CLEVELAND—The TA Instruments subsidiary of Waters Corp. is getting good response from customers wanting to know more about the products and services available from the Bose Corp. ElectroForce Group that TA purchased earlier this year.
“Feedback has been extremely positive,” said Russell Ulbrich, TA Instruments senior manager of product management. “A lot of our customers are excited and asking for information about the products.”
TA Instruments in May bought certain assets related to the ElectroForce Group, which makes dynamic mechanical testing systems used to characterize medical devices, biologic and engineered materials. The ElectroForce test instruments are based on unique motor designs that are quiet, energy efficient, scalable and deliver high performance over a wide range of force and frequency, according to TA Instruments.
The technology stems from a patented servo electromagnetic linear force motor that was developed in the mid- to late-1990s, according to Ed Moriarty, director of worldwide marketing for TA, who came to the company from Bose.
“It's a very dynamic motor,” said Moriarty. “You can control it very precisely both in load and displacement control. It does fatigue, durability and accelerated life testing.”
Ulbrich and Moriarty discussed the deal during the ACS Rubber Division's Rubber Expo, held in October in Cleveland.
ElectroForce was part of a small company that Bose acquired in 2004. In recent years, Bose was looking to focus on its core products, and ElectroForce clearly didn't fit that profile. “These are completely different products, markets, designs and sales approaches than traditional Bose products,” Moriarty said.
The benefit of being part of TA Instruments is the synergies between the operations. “TA is a worldwide capital equipment company that's focusing on the types of business that ElectroForce is in,” he said. “From the relationship side, it's a great fit between what ElectroForce is doing from the market and product development side and what TA does. So it really gives us a boost into a much larger corporation that's really focused on the areas that ElectroForce is trying to focus.”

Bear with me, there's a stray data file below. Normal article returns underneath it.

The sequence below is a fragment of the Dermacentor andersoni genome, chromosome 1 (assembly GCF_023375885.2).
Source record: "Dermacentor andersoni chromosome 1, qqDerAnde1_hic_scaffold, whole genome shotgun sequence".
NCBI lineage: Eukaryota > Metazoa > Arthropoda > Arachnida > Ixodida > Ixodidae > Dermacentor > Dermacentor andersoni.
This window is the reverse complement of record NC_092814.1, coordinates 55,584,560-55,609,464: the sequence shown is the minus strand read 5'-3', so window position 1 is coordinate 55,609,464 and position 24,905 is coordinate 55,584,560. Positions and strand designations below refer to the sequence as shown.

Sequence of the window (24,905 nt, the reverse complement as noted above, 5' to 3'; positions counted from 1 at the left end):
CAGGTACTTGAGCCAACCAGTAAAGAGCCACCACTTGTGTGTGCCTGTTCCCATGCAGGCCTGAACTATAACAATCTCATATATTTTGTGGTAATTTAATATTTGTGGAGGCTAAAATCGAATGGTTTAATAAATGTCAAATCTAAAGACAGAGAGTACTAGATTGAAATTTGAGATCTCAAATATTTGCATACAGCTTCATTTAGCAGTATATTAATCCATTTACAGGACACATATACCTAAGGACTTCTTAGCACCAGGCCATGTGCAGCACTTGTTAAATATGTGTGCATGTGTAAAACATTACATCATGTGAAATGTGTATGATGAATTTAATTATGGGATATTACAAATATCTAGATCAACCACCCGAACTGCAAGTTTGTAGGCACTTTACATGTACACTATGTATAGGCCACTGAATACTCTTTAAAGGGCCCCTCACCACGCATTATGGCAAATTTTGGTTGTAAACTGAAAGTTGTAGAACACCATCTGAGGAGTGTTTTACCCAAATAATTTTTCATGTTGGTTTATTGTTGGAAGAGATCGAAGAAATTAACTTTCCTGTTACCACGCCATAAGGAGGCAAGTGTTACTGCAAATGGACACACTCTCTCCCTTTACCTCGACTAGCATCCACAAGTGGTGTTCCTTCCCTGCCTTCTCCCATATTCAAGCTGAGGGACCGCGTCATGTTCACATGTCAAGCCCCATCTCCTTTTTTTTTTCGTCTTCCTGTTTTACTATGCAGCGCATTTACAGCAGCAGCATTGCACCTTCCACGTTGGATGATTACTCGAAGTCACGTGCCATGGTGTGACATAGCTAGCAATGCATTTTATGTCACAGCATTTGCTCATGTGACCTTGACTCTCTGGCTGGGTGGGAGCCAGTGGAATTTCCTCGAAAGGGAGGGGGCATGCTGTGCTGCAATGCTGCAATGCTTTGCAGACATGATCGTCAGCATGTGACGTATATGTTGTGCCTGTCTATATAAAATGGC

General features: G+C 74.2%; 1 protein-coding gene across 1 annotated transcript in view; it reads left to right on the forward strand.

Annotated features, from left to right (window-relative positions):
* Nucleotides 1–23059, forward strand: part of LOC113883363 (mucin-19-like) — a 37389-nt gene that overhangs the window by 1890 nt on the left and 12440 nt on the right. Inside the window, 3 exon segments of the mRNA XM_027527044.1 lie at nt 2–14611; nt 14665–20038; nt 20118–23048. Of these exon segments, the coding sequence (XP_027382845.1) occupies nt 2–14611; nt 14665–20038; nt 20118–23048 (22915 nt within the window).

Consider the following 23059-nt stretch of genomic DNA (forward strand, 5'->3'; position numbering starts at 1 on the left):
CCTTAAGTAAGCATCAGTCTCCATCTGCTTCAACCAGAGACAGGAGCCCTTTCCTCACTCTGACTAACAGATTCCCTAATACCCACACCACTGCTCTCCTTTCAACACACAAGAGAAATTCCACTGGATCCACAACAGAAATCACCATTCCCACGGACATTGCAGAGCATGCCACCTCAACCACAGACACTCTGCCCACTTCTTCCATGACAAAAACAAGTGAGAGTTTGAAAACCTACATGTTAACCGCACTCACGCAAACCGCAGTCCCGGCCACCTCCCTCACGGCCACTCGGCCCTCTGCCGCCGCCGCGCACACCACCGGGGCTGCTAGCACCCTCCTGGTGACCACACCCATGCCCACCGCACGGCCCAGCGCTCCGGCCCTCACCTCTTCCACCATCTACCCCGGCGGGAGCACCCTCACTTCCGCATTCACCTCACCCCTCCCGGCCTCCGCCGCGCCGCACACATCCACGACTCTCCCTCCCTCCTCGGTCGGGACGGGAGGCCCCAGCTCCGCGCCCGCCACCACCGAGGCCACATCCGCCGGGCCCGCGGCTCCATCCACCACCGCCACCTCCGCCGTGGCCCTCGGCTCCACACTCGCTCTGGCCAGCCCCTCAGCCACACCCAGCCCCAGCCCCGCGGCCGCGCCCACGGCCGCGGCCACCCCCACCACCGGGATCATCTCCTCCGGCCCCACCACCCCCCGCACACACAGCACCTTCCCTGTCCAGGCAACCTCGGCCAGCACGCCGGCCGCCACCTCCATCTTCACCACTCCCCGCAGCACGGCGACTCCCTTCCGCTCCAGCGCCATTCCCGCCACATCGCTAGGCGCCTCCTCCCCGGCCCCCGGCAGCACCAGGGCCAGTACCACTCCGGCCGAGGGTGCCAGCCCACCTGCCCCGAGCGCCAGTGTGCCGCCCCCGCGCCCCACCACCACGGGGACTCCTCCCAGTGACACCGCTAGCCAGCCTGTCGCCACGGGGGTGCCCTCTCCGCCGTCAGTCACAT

Ulbrich said manufacturing for ElectroForce will remain in Eden Prairie, Minn. The business employs 36 in Eden Prairie and about eight around the world in sales and service, with those personnel continuing to focus on ElectroForce.
“It's about a $17 million boost to the product portfolio that we fully intend on growing much bigger,” he said of ElectroForce. “We look at acquisitions like many people do, where one and one have to equal three. So it's a complementary technique that gets us into markets that we really couldn't get into with the products that we had.”
Moriarty said the real addition is the higher force, larger displacement and relatively high frequency compared with the type of testing that the current TA products can perform. “We see the addition of both companies' capabilities adding to the markets that we're both in, as well as maybe some others down the road.”
From here, TA will do what typically happens with an acquisition. “We let the dust settle,” Ulbrich said. “We refocus on where the strengths are and find out where the opportunities are to grow the business. We throw resources at product development, listen to the customers and bring out products that are going to grow the business.”